The father of a Georgia girl recovering from bubonic plague said Yosemite National Park had no warning signs in areas where he believes his daughter was infected from a flea bite.
Hannah Lindquist, 18, developed symptoms of the plague on Aug. 11, four days after the family had returned to Thomasville, Georgia, from visiting Glacier Point and Sentinel Dome in Yosemite.
She is the second Yosemite visitor reported this month to test positive for plague.
Hannah’s father, Ben Lindquist, said his daughter came close to dying, and on Wednesday he said people should be alerted who are traveling to Yosemite. “We need to let other people know, so it’s on their radar.”
A National Forest Service official said Wednesday that there are no signs that plague is spreading in the park, but warning signs have now been posted at places where the Lindquist family visited “out of an abundance of caution.”
Earlier this month, the California Department of Public Health released information about a Southern California girl who tested positive for plague and who had camped at Crane Flat Campground in Yosemite. On Tuesday, they said they were investigating a possible plague case in a person from Georgia, who they did not name. Officials said Wednesday that they are not investigating any other cases of plague associated with travel to Yosemite.
The park placed warning signs at Crane Flat and Tuolumne Meadows.
Plague is a bacterial disease carried by squirrels, chipmunks and other wild rodents and their fleas. When rodents die of the plague, their fleas carry the infection to people and other animals. Both campgrounds have been treated for fleas. Crane Flat is open and Tuolumne Meadows should open later this week.
However, the Lindquists did not visit Crane Flat or Tuolumne Meadows Campground.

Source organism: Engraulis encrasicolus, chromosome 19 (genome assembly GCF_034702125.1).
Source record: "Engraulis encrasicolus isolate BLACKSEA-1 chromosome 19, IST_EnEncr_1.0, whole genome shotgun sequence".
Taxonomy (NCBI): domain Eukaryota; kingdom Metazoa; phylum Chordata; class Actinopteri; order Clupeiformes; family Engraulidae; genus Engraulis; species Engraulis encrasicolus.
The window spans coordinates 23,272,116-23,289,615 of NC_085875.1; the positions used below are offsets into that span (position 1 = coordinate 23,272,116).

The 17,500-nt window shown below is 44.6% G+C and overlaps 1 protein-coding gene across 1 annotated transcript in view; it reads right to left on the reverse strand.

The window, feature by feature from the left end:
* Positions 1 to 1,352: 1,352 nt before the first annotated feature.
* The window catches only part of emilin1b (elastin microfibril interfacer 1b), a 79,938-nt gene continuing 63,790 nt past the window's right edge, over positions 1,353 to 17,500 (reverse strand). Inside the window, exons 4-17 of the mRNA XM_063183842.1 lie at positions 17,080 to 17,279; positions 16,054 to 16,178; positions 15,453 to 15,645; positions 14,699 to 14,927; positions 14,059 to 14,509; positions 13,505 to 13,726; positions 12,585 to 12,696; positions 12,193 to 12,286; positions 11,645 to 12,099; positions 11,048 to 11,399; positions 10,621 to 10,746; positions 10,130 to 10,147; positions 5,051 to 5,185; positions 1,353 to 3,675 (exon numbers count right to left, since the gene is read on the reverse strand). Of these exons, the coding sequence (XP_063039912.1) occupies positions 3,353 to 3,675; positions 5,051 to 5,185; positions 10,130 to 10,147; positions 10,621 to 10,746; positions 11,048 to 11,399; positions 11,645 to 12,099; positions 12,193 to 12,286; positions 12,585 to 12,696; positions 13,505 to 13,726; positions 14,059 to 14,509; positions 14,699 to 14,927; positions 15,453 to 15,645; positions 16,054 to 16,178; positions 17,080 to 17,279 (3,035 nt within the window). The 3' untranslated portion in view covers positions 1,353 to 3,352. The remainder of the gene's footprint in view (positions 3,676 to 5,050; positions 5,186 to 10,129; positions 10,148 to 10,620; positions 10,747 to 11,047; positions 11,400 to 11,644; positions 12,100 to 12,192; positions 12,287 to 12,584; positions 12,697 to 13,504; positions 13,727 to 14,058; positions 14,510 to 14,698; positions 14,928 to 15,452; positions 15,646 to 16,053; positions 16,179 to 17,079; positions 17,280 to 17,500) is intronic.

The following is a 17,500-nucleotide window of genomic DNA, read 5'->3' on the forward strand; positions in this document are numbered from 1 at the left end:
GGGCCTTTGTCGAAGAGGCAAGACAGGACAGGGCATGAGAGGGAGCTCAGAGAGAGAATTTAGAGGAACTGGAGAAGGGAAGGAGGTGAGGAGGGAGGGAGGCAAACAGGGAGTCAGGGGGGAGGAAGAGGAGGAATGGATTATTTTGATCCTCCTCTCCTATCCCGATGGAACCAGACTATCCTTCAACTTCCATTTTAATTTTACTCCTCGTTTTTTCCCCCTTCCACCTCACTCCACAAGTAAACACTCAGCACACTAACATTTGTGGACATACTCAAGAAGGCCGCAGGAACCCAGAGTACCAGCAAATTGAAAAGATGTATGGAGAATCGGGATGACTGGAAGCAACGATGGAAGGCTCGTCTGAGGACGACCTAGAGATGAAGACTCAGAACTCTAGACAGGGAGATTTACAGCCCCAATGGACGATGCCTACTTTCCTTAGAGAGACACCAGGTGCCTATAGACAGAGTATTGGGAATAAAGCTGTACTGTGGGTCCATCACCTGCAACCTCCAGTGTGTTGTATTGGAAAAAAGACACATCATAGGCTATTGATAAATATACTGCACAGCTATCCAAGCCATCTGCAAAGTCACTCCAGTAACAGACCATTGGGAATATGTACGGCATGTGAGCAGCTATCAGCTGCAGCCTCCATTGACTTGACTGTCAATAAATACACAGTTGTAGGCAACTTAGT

No dead rodents have been found at the sites visited by the Lindquist family, said Danielle Buttke, a National Forest Service veterinary epidemiologist who is in Yosemite to investigate the plague.
It’s not a certainty that Hannah was infected in Yosemite. The family was at Bass Lake, hiked the Lewis Creek Trail near Oakhurst and visited Nelder Grove in the Sierra National Forest. The Forest Service is doing environmental investigations in all areas, inside and outside the park, that the Lindquist family visited, Buttke said. “We do know all areas of the Sierra Nevada and foothills are at risk for plague.”
Lindquist said Hannah’s doctors took a biopsy and she tested positive for bubonic plague. Doctors told him that the incubation period of the plague – four to six days – led them to believe Hannah had been infected during the two days the family spent at Yosemite, he said.
The family would not have associated the disease with Hannah’s symptoms except that a relative had sent a news clipping about the young Southern California girl who tested positive for plague, he said.
With that knowledge, he and his wife suggested that doctors test for plague, and antibiotic treatment was started. “If she had not gotten the treatment when she did, she would have died,” he said.
Lindquist said there were no plague notices at Glacier Point and Sentinel Dome when his family was there on the first week of August. “Of all the signs that were up there, that is not something we saw,” he said. “And they certainly did not make this an issue.”
Hannah was the only one of 14 people in the family group who became ill, Lindquist said.
She spent a week in the hospital and came home Tuesday. She remains in a lot of pain, he said. “She’s been told that for several weeks she will have painful headaches and body pains.”
Hannah is a college freshman who is a pre-medicine major, he said. Doctors have advised her to take a medical leave this semester.
If not treated:
▪ Bacteria can spread through the bloodstream, causing blood poisoning or septicemia.
▪ Bacteria can infect the lungs, causing a secondary case of pneumonic plague.
▪ Rarely, it can progress to meningitis – an inflammation of the brain and spinal cord membranes.
Source: Centers for Disease Control and Prevention